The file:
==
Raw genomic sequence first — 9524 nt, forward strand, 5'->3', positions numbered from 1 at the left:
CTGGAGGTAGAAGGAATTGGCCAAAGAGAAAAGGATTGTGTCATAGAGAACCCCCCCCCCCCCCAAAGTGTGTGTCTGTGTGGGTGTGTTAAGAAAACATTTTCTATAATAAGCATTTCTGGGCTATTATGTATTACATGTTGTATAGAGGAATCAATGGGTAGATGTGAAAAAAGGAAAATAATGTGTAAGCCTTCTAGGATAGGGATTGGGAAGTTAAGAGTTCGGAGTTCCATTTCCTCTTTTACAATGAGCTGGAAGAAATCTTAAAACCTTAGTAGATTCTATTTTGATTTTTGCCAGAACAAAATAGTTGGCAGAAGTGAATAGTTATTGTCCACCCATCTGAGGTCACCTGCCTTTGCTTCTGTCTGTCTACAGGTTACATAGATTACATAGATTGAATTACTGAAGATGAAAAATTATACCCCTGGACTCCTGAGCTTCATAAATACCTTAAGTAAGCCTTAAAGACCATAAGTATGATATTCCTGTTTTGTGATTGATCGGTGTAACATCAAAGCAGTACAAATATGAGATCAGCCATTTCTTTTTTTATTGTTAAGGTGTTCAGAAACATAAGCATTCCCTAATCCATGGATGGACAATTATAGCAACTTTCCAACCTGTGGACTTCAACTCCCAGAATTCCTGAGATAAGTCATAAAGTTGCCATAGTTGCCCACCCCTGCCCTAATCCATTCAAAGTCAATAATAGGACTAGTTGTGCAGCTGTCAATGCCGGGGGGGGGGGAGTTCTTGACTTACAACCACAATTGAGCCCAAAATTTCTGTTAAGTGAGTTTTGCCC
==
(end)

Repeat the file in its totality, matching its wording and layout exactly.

Raw genomic sequence first — 9524 nt, forward strand, 5'->3', positions numbered from 1 at the left:
CTGGAGGTAGAAGGAATTGGCCAAAGAGAAAAGGATTGTGTCATAGAGAACCCCCCCCCCCCCCAAAGTGTGTGTCTGTGTGGGTGTGTTAAGAAAACATTTTCTATAATAAGCATTTCTGGGCTATTATGTATTACATGTTGTATAGAGGAATCAATGGGTAGATGTGAAAAAAGGAAAATAATGTGTAAGCCTTCTAGGATAGGGATTGGGAAGTTAAGAGTTCGGAGTTCCATTTCCTCTTTTACAATGAGCTGGAAGAAATCTTAAAACCTTAGTAGATTCTATTTTGATTTTTGCCAGAACAAAATAGTTGGCAGAAGTGAATAGTTATTGTCCACCCATCTGAGGTCACCTGCCTTTGCTTCTGTCTGTCTACAGGTTACATAGATTACATAGATTGAATTACTGAAGATGAAAAATTATACCCCTGGACTCCTGAGCTTCATAAATACCTTAAGTAAGCCTTAAAGACCATAAGTATGATATTCCTGTTTTGTGATTGATCGGTGTAACATCAAAGCAGTACAAATATGAGATCAGCCATTTCTTTTTTTATTGTTAAGGTGTTCAGAAACATAAGCATTCCCTAATCCATGGATGGACAATTATAGCAACTTTCCAACCTGTGGACTTCAACTCCCAGAATTCCTGAGATAAGTCATAAAGTTGCCATAGTTGCCCACCCCTGCCCTAATCCATTCAAAGTCAATAATAGGACTAGTTGTGCAGCTGTCAATGCCGGGGGGGGGGGAGTTCTTGACTTACAACCACAATTGAGCCCAAAATTTCTGTTAAGTGAGTTTTGCCC